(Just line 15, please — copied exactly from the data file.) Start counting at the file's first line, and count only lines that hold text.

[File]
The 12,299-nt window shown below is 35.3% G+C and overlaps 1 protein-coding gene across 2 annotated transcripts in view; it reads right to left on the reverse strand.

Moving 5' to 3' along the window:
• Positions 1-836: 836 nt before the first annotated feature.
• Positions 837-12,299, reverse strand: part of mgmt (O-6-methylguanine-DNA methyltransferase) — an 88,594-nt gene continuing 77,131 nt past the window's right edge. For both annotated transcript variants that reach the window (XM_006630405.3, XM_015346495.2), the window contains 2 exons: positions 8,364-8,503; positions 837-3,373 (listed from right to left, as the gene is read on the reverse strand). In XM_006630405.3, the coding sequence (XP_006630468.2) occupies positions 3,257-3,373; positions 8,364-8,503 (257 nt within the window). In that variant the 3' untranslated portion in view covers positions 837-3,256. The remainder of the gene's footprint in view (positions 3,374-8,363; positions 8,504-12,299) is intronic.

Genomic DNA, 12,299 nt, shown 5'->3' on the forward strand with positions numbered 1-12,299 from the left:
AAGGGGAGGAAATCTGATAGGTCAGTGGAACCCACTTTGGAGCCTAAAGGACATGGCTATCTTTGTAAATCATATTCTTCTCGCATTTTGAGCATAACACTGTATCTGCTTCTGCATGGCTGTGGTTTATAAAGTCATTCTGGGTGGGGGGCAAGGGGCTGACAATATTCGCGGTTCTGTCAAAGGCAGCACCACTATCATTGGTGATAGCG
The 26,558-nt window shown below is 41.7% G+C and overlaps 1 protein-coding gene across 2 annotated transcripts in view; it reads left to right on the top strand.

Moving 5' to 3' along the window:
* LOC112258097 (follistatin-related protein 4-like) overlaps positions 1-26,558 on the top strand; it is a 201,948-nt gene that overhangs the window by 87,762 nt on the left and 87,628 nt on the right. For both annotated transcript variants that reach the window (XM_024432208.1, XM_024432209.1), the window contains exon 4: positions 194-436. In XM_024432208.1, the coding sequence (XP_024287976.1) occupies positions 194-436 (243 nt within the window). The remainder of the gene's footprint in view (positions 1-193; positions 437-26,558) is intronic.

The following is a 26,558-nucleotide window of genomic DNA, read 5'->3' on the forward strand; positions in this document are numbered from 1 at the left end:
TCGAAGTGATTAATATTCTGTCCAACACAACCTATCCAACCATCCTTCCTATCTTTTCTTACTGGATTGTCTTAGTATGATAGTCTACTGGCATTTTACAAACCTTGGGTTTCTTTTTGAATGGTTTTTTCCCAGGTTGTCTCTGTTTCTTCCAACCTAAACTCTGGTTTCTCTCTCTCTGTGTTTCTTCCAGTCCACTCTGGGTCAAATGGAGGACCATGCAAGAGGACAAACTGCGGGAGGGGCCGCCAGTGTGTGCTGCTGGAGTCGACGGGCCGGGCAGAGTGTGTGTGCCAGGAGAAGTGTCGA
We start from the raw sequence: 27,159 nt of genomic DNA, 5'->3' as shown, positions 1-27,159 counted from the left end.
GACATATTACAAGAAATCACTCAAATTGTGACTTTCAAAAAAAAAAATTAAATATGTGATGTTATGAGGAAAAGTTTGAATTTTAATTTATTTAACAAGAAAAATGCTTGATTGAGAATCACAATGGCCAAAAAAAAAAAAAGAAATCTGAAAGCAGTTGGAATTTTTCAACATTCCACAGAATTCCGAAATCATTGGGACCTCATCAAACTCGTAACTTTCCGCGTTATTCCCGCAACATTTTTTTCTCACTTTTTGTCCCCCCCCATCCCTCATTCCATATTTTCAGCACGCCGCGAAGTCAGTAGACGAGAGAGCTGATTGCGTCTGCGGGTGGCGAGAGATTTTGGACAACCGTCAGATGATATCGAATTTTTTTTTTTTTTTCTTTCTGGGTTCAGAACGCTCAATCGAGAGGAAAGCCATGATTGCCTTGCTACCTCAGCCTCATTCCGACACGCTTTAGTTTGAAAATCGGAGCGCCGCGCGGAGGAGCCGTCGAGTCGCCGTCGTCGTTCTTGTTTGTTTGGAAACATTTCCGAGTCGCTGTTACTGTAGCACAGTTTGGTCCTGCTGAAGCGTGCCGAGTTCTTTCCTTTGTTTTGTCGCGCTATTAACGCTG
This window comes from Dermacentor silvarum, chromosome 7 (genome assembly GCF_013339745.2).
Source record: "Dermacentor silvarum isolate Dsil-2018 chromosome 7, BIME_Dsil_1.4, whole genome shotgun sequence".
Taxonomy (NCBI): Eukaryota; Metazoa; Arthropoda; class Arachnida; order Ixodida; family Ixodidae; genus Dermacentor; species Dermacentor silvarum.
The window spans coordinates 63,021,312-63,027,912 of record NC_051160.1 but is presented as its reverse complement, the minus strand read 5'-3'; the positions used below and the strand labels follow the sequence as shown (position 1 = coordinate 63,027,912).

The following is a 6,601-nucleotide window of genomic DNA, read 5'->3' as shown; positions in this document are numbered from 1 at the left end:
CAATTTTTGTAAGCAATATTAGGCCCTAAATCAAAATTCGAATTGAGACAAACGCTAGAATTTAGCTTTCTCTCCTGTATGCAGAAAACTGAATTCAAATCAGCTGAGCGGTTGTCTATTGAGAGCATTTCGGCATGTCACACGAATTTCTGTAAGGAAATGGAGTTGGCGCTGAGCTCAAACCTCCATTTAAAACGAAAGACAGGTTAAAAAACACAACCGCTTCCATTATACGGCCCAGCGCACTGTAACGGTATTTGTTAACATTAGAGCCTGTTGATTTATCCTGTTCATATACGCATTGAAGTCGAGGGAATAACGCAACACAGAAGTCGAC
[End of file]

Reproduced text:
Source record: "Dermacentor silvarum isolate Dsil-2018 chromosome 7, BIME_Dsil_1.4, whole genome shotgun sequence".